It takes four or five hours for a sprayed plant to die, according to Indiana state trooper Don Hartman, who said that the poison won't kill someone who tries to smoke a treated plant, but "They won't get the same high," he chuckled. Of course, they wouldn't get high anyway. Since hemp only contains trace amounts of THC (just as the poppy seeds on your muffin contain trace amounts of opium), people who pick the leaves in hopes of a cheap high wind up with the same sense of euphoria that comes with raging headaches and sore throats. All of that dopeless smoke only makes you sick.

    At least for those foolish enough to try, the results are only temporary and instructive – one more valuable, but basically harmless, lesson from the school of hard knocks.

    The same cannot be said with the drug warriors' penchant for poison. In the late '70s, the U.S. was actively helping Mexico obliterate its cannabis and opium crops with logistical and technical advice on the use of the very same chemicals we had stopped using only seven years prior in Vietnam, partly because of their awful effects on the civilian population. I wonder if Mexican authorities were told by the U.S. about the sickly citizens of Vietnam, their defoliated food crops and deformed babies?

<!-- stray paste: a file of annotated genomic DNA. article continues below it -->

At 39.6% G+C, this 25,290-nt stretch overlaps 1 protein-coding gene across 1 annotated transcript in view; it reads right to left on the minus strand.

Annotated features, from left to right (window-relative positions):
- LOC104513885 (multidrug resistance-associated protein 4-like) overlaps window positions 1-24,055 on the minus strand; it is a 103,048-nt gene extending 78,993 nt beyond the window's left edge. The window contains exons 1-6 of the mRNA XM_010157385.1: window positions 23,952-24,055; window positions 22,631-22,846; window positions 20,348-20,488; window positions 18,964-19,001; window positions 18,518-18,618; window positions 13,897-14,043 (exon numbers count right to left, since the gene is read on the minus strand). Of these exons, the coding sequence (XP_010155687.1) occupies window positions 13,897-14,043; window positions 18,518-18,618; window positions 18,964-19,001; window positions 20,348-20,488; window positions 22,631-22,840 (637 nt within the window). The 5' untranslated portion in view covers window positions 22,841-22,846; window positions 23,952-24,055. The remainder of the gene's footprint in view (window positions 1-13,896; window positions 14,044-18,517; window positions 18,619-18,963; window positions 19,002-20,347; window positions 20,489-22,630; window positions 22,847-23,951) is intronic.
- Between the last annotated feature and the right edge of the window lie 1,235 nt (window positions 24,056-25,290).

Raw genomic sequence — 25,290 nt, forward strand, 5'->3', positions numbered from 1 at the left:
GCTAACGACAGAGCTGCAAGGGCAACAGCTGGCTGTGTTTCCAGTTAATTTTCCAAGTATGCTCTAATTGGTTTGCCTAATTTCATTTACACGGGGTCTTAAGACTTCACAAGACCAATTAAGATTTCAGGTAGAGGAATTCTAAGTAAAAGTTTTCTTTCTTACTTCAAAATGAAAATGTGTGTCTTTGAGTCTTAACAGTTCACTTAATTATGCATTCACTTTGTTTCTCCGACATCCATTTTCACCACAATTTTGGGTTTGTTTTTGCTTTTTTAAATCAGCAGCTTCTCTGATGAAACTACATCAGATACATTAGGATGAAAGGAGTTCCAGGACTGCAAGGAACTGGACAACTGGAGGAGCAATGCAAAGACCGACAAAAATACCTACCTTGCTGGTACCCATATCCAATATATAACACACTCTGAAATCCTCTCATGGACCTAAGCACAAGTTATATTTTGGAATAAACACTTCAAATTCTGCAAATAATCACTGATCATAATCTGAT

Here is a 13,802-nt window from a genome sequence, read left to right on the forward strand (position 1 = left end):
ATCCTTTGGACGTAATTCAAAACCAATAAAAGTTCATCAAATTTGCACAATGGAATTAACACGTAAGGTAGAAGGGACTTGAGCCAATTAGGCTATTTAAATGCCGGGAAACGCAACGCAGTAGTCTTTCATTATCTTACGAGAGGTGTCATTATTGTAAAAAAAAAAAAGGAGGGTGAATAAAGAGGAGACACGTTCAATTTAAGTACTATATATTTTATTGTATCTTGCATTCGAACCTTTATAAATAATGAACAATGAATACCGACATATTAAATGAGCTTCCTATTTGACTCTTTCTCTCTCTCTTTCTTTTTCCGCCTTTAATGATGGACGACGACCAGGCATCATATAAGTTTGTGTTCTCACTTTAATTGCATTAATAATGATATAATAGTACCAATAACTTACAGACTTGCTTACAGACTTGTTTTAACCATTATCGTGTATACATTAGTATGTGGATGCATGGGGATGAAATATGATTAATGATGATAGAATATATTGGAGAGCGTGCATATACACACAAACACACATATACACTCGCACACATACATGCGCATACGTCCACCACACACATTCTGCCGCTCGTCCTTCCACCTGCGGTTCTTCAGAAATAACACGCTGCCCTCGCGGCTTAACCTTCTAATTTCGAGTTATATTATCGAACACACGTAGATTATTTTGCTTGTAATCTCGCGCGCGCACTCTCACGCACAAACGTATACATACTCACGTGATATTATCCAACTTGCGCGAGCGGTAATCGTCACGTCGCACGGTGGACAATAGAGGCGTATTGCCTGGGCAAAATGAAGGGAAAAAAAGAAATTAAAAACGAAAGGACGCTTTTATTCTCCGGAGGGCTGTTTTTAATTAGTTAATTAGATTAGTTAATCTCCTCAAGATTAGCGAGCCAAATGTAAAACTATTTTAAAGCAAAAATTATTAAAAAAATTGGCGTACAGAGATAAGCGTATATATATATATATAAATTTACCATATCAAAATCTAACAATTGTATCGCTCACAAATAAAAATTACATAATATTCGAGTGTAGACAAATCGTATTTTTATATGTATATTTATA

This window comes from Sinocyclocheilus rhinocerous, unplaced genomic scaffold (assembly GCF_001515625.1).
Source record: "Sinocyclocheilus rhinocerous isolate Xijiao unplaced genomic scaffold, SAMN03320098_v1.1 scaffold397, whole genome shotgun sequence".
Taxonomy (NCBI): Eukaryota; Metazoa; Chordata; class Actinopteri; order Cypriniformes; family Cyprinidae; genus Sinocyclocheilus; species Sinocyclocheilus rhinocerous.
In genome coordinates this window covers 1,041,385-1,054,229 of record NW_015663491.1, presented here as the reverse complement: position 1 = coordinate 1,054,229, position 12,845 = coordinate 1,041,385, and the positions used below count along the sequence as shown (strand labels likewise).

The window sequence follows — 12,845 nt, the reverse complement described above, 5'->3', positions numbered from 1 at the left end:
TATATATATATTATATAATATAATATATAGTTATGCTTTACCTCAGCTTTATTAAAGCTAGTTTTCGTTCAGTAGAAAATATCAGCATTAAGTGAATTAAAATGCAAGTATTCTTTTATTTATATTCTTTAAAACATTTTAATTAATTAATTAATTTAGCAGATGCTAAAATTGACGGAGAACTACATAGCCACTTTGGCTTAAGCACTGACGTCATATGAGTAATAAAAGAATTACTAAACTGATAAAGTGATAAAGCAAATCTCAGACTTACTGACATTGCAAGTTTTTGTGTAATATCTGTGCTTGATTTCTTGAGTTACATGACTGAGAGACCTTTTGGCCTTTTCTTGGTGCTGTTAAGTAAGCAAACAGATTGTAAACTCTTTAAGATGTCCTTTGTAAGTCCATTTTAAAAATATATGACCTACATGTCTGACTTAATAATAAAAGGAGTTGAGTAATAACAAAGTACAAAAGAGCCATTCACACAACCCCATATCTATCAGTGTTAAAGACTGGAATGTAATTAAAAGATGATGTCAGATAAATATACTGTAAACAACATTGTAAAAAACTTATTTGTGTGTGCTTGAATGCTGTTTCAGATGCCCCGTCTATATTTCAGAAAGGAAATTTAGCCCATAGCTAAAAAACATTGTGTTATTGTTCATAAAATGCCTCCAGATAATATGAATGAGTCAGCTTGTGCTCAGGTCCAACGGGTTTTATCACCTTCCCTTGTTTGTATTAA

As the April 17, 1978, issue of Inquiry magazine pointed out, some of this nastiness no doubt came home to roost. It was estimated at the time that more than 50 percent of cannabis in the rolled paper and bongs of America's estimated 15 million marijuana smokers came from Mexico. In an all-new sort of Montezuma's revenge, the principal poison used in Mexico's herbicidal cocktail was paraquat, which, when ingested, causes irreversible lung damage.

    In 1971, President Nixon quit poisoning Vietnamese peasants. Still, even after admitting the dangers again in 1978, the Carter administration refused to stop the spraying in Mexico – a position more than a little ironic and hypocritical from, as Inquiry observed, "a President who has called for the 'decriminalization' of marijuana, on the grounds that it is a relatively harmless substance. …" Apparently, Carter's convictions didn't stay too warm under that cardigan.